At 40, I am having to learn how to feel safe around men after a lifetime of cowering and hiding myself.
A lifetime of shrinking myself to fade into the background. A lifetime of second-guessing men and their motives.
I refuse to live in a place of fear anymore. Men have always felt like the enemy.
Battle lines were first drawn when boundary lines were crossed on my childish body, by a man, who should not have come anywhere near my body.
Battle lines grew stronger when a man stopped the school bus on a deserted road and asked me to stay at his house, and told me not to tell anyone.
At 13, when I was followed to school in the early hours of the morning by a man on a bike who would leer at me and offer up obscenities in barren early morning streets, while I waited for the school bus.
At 14, when a man thought it was his right to grab my breast and comment on how they had grown. From the unconsented gropes and grabs at my body.
From men I should have been able to trust. From all the men who thought “no” meant yes.
From the doctor with a bald head and leery eyes who made me strip to a pair of knickers for a basic physical in a room with just him and me.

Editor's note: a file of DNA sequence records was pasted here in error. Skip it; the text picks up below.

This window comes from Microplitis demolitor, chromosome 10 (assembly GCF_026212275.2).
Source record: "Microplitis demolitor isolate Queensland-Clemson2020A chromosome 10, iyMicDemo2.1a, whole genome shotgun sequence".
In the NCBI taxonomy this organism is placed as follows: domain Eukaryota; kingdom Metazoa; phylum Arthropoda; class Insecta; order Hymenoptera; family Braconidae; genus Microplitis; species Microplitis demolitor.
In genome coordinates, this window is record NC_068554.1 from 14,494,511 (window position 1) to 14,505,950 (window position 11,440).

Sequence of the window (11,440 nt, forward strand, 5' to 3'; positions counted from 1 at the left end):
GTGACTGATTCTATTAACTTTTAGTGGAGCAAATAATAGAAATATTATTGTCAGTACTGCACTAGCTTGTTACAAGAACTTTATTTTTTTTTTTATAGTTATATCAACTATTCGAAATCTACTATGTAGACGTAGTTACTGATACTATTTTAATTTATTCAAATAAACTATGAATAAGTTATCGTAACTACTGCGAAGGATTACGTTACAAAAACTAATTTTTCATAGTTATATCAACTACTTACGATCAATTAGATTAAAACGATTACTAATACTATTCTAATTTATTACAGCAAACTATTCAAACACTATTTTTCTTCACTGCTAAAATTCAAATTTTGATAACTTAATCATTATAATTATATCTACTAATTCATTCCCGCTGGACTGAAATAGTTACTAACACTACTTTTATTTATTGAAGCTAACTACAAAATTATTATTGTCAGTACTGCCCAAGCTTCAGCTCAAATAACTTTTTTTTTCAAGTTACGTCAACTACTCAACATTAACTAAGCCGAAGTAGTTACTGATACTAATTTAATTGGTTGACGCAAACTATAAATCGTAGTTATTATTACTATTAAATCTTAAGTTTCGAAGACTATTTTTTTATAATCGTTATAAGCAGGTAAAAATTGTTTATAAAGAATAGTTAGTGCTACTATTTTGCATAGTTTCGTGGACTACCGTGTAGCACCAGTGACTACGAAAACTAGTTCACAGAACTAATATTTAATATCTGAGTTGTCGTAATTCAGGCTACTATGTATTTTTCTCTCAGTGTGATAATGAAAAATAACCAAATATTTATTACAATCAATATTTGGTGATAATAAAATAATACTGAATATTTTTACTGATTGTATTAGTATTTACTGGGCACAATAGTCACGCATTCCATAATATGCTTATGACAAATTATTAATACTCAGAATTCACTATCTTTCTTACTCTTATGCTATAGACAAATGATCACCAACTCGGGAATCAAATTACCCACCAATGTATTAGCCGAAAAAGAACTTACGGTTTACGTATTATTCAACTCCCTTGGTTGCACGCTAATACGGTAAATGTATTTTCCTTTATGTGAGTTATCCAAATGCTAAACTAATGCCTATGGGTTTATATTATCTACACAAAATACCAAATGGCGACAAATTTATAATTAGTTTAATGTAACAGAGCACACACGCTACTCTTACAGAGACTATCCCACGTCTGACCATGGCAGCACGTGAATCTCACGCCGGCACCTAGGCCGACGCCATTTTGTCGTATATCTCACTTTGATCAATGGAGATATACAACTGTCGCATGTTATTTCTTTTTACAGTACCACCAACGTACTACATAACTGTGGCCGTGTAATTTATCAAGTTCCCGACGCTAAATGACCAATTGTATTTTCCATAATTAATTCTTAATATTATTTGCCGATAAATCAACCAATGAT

From the men who worked in a pair attempting to haul me into a car one night while I walked home.
From the men who abused me when I rejected them.
From a lifetime of being careful, watching my back, never quite relaxing on my own.
I have built battle lines to keep myself safe. Battle lines that should not be necessary.
Battle lines that I, as a single mother raising two girls, don’t want to hand down to my daughters, but knowing that you can’t shelter them or protect them without arming them with facts no one should be armed with.
Knowing that you aren’t sending your daughters off into a safe world, that they too will need to watch where they walk, where they go, look over their shoulder, second-guess men, and their motives.
Should I have to get a dog to keep me safe in my own home, should I have to put men’s shoes out the front of my house to make it seem like I am living with a man.
Should I have to do any of it?
No woman should. We should be free to be able to dress however we want, without fear, without a second thought.
We should be able to walk wherever we want, at any time of day, without fear of attack or assault.
Our bodies should be sacred; they should not have to become a battlefield.
We should not have to hand down a list of warnings to our daughters. We should be able to send them off into the world, with innocence intact.